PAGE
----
Soil team received second place in regional competition
Missouri State University’s soil team recently placed second in the Region 5 American Society of Agronomy Collegiate Soil Judging Contest held at the Bond Learning Center.
Team members include:
- Randall Beard,
- Brian Bunton, junior agricultural business major from Lamar, Mo.
- Angela Crase, junior agricultural business major from Thayer, Mo.
- Jordan Henderson, junior natural resources major from Louisburg, Mo.
- Shawn Massey, junior natural resources major from Kirkwood, Mo.
- Shannon McClintock, senior agronomy major from Purdy, Mo.
- Britannie Schuette, junior natural resources major from Springfield, Mo.
- Zach Straatmann, senior environmental plant science from Villa Ridge, Mo.
- Nolan Rapp, senior agronomy major from Schell City, Mo.
- Shanee Ross, sophomore agriculture business major from Raytown, Mo.
- Dillon Washam, junior environmental plant science major from Mount Vernon, Mo.
The events consisted of individual soil judging of two soil pits in the morning and team judging of three soil pits in the afternoon. The soil properties and qualities were observed and recorded on a score sheet.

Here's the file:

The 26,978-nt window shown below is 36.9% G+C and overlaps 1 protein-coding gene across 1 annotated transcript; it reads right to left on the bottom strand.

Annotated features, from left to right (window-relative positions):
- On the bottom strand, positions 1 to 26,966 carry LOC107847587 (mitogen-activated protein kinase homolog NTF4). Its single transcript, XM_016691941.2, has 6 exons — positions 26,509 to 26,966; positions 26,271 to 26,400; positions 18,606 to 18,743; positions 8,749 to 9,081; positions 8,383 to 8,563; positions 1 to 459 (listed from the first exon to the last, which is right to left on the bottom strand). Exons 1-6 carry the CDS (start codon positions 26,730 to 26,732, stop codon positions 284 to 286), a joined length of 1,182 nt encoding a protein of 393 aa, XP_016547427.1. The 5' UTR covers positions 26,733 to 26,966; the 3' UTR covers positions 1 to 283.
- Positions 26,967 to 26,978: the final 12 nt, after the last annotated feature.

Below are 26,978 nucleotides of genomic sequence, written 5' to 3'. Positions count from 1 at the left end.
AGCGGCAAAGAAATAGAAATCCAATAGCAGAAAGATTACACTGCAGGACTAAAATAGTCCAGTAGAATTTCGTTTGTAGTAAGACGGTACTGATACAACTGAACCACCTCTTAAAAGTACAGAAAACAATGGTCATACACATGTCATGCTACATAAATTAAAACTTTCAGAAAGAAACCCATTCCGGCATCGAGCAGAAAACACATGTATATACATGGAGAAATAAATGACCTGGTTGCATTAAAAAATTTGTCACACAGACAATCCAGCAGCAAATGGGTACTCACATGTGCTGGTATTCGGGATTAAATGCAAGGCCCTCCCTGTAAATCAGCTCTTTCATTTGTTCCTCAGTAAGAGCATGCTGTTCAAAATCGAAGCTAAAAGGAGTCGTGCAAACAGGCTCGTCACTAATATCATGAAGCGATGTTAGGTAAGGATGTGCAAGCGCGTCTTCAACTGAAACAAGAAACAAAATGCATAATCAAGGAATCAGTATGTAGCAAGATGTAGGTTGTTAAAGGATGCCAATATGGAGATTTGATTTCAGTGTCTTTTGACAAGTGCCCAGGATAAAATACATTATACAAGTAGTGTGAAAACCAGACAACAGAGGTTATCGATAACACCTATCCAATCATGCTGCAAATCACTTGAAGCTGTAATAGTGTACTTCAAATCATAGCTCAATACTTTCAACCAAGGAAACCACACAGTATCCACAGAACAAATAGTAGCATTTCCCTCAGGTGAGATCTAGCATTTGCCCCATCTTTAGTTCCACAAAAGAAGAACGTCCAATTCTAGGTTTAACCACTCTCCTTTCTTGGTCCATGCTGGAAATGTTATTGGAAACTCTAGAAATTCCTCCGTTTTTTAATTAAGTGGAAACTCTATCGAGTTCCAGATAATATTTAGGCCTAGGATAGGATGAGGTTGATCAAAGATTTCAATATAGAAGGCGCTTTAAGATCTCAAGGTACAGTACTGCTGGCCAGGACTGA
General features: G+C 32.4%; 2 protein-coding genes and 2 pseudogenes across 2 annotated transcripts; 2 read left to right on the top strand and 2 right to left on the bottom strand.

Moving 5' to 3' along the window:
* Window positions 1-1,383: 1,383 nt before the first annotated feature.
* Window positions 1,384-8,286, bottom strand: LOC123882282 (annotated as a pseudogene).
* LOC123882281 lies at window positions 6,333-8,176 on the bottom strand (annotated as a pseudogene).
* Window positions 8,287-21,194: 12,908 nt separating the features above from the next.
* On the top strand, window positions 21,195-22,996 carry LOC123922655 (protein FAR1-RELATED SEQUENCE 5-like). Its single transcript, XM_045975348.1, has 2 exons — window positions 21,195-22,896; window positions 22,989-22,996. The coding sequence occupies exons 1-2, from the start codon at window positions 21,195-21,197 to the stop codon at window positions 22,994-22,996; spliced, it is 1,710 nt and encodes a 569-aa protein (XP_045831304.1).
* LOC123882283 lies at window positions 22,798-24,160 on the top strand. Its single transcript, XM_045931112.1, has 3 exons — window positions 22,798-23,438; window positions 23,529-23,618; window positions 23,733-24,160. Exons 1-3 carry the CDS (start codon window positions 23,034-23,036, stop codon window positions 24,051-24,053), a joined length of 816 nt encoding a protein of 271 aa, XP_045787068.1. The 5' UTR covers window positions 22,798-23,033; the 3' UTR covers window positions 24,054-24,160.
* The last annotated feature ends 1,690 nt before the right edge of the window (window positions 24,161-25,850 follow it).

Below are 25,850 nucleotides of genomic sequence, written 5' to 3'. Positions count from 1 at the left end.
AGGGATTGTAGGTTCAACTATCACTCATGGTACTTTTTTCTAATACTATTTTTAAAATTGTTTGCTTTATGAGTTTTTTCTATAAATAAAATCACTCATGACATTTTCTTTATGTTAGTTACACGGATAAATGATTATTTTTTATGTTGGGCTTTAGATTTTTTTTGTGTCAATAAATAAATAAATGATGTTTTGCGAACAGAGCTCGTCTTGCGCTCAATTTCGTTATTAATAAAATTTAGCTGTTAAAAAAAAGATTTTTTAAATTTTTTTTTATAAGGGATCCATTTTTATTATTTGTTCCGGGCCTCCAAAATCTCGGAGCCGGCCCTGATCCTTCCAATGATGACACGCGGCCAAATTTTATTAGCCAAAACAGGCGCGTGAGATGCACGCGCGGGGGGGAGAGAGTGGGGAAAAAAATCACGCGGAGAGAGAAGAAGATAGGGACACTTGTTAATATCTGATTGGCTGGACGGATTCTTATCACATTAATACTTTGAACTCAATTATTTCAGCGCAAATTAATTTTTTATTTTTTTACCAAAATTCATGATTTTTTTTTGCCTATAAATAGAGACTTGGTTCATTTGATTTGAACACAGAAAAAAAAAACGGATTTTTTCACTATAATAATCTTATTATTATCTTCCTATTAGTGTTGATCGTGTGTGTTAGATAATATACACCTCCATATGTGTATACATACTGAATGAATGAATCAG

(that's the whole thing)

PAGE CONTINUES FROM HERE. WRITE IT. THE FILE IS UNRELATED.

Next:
In the individual events, Henderson placed second and Straatmann placed tenth.
“In the real word of natural resources, inventory and planning professionals often work in teams to solve complex problems. This competition prepares the participants to operate as a professional, as an individual and as part of a team,” said Thomas DeWitt, soil judging team coach.
The team will advance to the American Society of Agronomy’s National Collegiate Soils contest.
For more information, contact DeWitt at TADewitt@MissouriState.edu.
About Missouri State University
Missouri State University is a public, comprehensive metropolitan system with a statewide mission in public affairs, whose purpose is to develop educated persons. The university’s identity is distinguished by its public affairs mission, which entails a campus-wide commitment to foster expertise and responsibility in ethical leadership, cultural competence and community engagement.
About the Darr School of Agriculture
The William H. Darr School of Agriculture integrates excellence in teaching, service and research into each of the nine undergraduate and three graduate programs. Within the school, there are four units: general agriculture; agribusiness, agricultural education and communications; animal science; and environmental plant science and natural resources. Each program has unique research facilities that allow for hands-on research
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Filed Under: Darr School of Agriculture